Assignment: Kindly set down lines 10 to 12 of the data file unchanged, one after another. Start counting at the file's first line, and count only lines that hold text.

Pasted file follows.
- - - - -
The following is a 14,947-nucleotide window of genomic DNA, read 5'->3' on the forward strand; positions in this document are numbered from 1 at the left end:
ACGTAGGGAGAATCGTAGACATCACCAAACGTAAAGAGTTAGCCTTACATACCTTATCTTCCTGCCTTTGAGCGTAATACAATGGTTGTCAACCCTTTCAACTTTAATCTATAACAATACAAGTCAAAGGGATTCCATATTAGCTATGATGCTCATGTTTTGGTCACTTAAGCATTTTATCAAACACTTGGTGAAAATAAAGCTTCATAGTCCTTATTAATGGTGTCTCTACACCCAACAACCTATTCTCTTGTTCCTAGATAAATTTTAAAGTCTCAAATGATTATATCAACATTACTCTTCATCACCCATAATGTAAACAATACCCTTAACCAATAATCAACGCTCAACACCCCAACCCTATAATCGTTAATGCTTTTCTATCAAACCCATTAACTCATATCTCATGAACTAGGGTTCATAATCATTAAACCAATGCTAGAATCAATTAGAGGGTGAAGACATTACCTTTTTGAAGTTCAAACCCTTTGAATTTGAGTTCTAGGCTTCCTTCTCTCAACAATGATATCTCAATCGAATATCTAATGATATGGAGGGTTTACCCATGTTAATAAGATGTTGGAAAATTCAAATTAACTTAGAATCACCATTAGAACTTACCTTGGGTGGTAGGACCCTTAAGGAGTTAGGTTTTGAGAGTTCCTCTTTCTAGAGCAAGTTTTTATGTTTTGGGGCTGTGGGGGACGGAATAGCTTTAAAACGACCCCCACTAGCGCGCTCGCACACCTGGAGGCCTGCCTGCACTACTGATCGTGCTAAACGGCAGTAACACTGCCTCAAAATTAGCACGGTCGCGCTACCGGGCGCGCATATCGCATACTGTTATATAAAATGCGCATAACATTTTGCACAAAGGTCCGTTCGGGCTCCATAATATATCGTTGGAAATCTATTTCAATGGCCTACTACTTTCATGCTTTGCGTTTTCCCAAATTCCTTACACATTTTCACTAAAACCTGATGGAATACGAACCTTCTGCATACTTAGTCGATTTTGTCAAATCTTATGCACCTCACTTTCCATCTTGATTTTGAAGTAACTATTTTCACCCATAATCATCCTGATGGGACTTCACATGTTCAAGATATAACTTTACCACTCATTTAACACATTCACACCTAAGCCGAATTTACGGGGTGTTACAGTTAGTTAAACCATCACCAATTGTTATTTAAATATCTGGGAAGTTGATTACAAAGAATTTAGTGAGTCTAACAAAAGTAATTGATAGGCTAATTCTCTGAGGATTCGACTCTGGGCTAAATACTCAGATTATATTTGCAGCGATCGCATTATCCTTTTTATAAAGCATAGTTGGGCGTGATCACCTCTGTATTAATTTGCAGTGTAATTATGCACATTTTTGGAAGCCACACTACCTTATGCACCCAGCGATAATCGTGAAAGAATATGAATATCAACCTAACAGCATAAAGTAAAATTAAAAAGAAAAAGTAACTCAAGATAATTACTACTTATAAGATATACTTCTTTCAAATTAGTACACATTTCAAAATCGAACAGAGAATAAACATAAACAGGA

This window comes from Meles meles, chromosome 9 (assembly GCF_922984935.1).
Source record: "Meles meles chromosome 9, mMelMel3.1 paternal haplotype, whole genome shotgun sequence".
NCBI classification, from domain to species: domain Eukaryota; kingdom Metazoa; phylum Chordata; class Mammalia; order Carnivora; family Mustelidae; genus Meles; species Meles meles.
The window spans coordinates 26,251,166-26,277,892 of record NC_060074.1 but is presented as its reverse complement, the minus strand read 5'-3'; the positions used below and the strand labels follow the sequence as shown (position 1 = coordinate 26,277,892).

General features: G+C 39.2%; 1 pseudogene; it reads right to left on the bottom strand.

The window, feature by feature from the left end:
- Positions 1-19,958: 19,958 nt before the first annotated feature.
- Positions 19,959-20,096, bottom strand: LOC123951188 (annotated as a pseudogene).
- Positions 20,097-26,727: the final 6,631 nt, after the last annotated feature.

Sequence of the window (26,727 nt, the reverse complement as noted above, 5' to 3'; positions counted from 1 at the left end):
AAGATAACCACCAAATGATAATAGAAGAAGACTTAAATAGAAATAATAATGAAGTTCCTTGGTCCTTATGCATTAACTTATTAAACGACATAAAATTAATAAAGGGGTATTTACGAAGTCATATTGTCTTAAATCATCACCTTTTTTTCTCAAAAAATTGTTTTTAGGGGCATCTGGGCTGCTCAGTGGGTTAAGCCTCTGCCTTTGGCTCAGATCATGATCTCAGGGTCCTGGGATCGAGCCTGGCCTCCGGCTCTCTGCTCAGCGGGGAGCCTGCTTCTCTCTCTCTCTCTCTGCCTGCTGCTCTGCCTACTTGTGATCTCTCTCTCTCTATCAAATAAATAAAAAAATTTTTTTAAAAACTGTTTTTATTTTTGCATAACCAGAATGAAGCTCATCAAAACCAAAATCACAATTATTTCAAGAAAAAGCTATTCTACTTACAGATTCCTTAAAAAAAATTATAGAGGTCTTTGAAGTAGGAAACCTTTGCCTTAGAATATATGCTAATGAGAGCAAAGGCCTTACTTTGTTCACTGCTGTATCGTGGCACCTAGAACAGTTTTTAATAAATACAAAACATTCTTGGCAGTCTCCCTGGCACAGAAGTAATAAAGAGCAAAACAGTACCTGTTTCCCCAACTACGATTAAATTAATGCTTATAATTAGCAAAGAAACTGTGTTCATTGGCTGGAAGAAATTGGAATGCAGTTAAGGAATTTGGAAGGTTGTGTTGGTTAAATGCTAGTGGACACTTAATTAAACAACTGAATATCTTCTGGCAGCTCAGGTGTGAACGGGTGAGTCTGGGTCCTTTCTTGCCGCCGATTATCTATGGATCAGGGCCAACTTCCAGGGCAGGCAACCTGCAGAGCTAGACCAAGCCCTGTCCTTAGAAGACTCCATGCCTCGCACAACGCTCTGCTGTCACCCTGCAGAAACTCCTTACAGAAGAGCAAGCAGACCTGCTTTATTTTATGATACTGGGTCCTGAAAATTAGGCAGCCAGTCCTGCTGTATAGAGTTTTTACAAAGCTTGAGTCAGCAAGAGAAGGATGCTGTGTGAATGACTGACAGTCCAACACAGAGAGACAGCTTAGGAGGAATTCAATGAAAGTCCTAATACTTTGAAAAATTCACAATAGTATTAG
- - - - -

- Positions 19,959-20,096, bottom strand: LOC123951188 (annotated as a pseudogene).
- Positions 20,097-26,727: the final 6,631 nt, after the last annotated feature.

Sequence of the window (26,727 nt, the reverse complement as noted above, 5' to 3'; positions counted from 1 at the left end):